Does nonobviousness favor "flash of genius" inventions over laborious ones, despite Congress's explicit declaration that "[p]atentability shall not be negatived by the manner in which the invention was made"? Jacob Sherkow argues that it does in his forthcoming article, Negativing Invention. Sherkow is currently an E.D.N.Y. clerk, and before law school he received an M.A. in Biotechnology, a background that shines in his discussions of the inventive process in different disciplines.
The nonobviousness inquiry is limited to "the art to which said subject matter pertains," which has been interpreted as "analogous" (rather than "nonanalogous") arts. Sherkow argues that this inquiry is subjective, and that the Federal Circuit has offered no clear guidance on how to identify analogous arts. He suggests that "courts have uniformly broadened . . . what they perceive as analogous arts" due to the "increasingly interdisciplinary" nature of invention. The problem, according to Sherkow, is that this test discriminates against laborious trial-and-error inventions (e.g., in chemistry or molecular biology) because "the solutions to problems in laborious disciplines typically come from a narrow range of often-used but relevant art." In contrast, creative inventions (like the intermittent windshield wiper at issue in Kearns v. Chrysler) are "primarily formed in the mind" and "can draw on a wider, more diverse range of prior art," making them "less likely to draw on what courts will find to be 'analogous' arts."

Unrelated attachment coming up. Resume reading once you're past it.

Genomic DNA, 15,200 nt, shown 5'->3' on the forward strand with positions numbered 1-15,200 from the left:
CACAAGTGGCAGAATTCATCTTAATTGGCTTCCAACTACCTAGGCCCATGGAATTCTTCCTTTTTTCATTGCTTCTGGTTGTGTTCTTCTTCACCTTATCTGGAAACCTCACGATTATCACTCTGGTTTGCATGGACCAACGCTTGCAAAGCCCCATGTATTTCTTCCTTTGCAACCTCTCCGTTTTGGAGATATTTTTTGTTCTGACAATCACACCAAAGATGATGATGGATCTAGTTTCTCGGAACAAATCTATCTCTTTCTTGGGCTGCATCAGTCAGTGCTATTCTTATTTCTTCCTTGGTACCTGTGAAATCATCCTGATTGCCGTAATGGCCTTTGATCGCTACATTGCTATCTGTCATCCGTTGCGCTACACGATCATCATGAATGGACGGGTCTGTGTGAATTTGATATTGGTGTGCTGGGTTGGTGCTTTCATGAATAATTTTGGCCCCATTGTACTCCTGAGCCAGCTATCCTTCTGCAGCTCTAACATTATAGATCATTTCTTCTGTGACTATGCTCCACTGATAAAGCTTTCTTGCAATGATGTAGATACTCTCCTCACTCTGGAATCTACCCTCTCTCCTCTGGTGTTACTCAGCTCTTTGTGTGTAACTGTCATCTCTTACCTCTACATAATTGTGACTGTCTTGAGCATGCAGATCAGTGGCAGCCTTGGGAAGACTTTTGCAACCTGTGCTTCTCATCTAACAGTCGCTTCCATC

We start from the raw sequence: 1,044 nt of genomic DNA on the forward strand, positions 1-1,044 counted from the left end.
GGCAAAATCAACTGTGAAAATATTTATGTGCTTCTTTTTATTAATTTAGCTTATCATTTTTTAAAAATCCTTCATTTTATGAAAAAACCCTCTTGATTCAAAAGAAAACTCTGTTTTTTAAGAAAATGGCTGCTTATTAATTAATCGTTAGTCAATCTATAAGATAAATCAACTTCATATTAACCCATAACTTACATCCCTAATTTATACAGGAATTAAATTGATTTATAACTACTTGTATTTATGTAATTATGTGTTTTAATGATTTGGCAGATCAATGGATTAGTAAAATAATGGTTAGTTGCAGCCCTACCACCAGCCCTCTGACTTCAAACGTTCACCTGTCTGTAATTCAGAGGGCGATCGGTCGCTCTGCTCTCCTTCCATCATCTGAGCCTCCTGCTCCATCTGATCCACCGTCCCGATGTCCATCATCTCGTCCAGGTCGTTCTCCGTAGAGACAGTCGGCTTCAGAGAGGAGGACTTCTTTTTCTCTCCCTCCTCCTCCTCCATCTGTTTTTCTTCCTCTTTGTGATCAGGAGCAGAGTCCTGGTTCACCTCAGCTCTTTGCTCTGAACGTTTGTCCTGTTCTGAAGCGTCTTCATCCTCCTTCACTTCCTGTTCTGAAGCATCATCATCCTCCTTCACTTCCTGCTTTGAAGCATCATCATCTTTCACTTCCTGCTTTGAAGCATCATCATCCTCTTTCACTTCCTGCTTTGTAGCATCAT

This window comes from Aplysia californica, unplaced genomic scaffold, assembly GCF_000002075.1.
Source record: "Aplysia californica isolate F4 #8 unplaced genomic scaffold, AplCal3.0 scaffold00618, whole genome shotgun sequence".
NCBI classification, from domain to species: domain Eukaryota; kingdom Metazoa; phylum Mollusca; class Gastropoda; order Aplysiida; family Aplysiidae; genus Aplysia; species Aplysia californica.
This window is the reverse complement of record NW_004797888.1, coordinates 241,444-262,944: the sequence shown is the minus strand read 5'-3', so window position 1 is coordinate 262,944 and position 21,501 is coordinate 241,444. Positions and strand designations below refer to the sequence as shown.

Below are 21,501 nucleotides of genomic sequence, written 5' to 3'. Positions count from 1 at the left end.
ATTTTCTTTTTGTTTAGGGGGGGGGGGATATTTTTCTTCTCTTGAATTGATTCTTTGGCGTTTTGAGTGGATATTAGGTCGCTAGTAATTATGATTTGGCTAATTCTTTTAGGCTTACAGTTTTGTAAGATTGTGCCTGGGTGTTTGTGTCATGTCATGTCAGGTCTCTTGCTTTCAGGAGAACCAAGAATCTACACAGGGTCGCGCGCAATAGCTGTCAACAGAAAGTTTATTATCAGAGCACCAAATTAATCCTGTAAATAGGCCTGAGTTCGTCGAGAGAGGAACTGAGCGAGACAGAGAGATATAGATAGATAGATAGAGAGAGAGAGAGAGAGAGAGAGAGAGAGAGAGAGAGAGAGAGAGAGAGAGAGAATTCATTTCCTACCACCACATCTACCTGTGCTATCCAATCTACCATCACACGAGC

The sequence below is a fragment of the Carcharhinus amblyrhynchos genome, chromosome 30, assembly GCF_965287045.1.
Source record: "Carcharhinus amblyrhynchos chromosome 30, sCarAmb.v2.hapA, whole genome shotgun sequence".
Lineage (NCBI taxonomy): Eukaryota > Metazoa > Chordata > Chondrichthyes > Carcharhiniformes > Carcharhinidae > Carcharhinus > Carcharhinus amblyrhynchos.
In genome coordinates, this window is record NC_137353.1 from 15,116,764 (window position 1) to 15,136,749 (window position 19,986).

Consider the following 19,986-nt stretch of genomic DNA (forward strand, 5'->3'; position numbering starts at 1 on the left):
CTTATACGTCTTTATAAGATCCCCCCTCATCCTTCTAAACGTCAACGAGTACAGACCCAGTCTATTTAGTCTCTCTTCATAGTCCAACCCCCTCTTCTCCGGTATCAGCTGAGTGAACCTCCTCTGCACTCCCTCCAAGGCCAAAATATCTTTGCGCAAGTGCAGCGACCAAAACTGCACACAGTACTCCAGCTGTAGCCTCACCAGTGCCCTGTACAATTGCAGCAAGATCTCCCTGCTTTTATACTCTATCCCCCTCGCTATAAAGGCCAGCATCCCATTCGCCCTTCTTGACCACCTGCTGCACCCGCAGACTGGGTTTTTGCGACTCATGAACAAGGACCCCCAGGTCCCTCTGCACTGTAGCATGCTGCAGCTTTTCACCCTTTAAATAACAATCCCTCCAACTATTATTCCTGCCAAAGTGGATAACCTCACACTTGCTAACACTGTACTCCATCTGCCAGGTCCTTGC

Sherkow argues that the analogous arts test particularly discriminates against "inventions of precision" and "unpredictable" inventions that result from "diligent plodding at the lab bench." Because these laborious inventions "should, on the whole, cost more to bring to patentability than inventions created by more whimsical means," the analogous arts test defeats "the principal purpose of the patent monopoly," which is "to allow the inventor to recoup his development costs." Sherkow thus believes that "a more constrained interpretation of the pertinent arts in nonobviousness determinations better aligns with the purpose of the nonobviousness statute."
But if the problem is that laborious inventions are in a narrow art, while creative inventions draw from many arts, it seems like narrowing the definition of analogous arts would only make the problem worse. Wouldn't the solution be to further broaden the definition of analogous arts, so that creative inventions are judged from the arts they really draw from? I'm also not fully convinced that laborious inventions are treated as badly as Sherkow suggests; for example, he cites the drug patent in Daiichi v. Matrix as an example of a "precision" invention that would be discriminated against, but the Federal Circuit upheld a finding of nonobviousness. If the analogous arts test is as subjective as Sherkow suggests, then isn't the issue really a legal realist one of whether courts tend to be biased against laborious inventions?
Still, Sherkow raises an important issue: if courts are denying patents on "laborious" inventions that would not be created but for the inducement of a patent, while granting patents on "creative" inventions that would have been created anyway, then that is a problem, both under the text of the Patent Act and under an economic analysis (see, e.g., Abramowicz and Duffy's inducement standard).